Food & Nutrition

10 Soda Secrets Coca-Cola Isn’t Telling You

It used to be advertised as medicinal

Stethoscope on electrocardiogram chartdaizuoxin/Shutterstock

In the 1890s, Coke wasn’t just advertised as a refreshing, bubbly drink. It wasn’t invented as medicine, but its ads did make claims like “A Delightful Summer or Winter Drink. For Headache or Tired Feeling. Relieves Mental and Physical Exhaustion.” When you’re in need of a pick-me-up, maybe you’d see their point.

Coke made a drink just for Soviet leaders

High resolution. Wave and bubbles to clean drinking waterYeryomina Anastassiya/Shutterstock

During World War II, Gen. Dwight D. Eisenhower gave Marshal Georgi Zhukov of the Soviet Red Army a taste of Coca-Cola. The Soviet commander loved the taste but knew that Joseph Stalin wouldn’t appreciate seeing him sip Coca-Cola, which was seen as a symbol of American imperialism. But the soda company wasn’t about to lose business over a silly thing like political ideals. So it special-made “White Coke” for Zhukov, removing the caramel coloring to create a drink clear as vodka, and packing it in plain, clear bottles with a red star on the cap.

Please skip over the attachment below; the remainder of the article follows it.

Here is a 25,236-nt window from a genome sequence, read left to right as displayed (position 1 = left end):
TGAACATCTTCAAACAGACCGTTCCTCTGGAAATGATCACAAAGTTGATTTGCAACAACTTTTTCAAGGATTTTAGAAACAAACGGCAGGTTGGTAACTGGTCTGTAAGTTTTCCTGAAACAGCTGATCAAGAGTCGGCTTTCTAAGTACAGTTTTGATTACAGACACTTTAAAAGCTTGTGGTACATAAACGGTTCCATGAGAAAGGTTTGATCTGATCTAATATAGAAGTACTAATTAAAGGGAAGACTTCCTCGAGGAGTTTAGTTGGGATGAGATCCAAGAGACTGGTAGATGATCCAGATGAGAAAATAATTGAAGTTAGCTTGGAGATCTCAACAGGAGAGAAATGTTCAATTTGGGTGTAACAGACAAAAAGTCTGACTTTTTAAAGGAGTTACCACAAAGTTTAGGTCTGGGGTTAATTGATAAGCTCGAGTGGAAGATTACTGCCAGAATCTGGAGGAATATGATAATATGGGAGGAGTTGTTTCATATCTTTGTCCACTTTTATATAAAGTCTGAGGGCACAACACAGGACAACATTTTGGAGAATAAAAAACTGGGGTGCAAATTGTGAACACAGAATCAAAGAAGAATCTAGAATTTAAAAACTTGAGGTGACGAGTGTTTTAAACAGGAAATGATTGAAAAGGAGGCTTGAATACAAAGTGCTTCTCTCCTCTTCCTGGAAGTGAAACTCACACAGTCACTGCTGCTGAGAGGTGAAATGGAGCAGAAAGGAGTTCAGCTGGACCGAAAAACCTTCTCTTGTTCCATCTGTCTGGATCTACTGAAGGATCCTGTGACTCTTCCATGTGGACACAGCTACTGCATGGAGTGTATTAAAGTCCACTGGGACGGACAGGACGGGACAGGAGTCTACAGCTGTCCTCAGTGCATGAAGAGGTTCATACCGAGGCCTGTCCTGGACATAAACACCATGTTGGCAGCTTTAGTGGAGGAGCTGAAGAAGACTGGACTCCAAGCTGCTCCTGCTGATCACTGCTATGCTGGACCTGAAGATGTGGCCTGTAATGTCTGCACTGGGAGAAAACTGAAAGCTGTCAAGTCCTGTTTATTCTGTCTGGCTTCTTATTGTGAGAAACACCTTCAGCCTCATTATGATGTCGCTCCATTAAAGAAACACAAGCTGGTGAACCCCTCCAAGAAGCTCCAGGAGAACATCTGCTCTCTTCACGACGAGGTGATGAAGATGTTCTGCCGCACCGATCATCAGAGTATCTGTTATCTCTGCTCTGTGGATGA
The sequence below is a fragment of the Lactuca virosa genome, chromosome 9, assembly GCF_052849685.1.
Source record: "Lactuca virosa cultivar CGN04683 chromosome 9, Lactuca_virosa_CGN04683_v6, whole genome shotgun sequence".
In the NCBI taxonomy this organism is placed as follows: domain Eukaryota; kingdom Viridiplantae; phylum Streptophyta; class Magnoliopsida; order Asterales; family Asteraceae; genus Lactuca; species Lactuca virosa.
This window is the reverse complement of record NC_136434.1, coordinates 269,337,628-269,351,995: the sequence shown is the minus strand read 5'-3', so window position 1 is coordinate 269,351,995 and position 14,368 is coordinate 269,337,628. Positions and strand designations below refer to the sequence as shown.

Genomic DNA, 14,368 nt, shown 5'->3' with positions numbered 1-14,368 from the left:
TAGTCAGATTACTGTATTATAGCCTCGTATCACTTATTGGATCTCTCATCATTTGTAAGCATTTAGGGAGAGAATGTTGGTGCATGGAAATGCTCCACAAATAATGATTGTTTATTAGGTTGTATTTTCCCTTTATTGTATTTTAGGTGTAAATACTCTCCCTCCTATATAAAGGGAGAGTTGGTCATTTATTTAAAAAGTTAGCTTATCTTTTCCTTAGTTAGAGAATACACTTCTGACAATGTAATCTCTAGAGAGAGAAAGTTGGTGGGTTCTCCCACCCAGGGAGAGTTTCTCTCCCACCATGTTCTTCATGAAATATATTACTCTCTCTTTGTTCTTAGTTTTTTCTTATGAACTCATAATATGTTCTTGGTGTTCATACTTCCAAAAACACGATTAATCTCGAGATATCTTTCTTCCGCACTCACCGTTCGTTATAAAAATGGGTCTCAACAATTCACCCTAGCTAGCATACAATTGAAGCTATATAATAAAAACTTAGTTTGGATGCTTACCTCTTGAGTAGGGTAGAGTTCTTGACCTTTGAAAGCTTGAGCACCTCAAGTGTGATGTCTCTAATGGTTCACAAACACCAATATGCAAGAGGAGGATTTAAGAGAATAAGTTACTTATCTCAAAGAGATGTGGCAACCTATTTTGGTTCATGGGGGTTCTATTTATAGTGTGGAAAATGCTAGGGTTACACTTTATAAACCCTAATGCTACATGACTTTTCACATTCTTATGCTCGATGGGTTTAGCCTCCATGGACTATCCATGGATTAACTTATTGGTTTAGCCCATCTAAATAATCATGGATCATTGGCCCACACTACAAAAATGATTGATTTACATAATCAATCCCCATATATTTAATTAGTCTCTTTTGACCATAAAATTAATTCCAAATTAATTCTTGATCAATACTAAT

It might have invented the six-pack

10 Soda Secrets Coca-Cola Isn’t Telling YouElvan/Shutterstock

When you think of picking up a six-pack, beers might be the first drink that comes to mind. But according to Coke company history, the soda brand was the leader of the pack. In 1923, home refrigerators were becoming more common, so people were more likely to bring home bottles to enjoy later. They could only hold so many in their hands at once, so Coca-Cola developed a cardboard carton that made it easy to carry six at once. This is what happens to your body an hour after drinking a can of soda.

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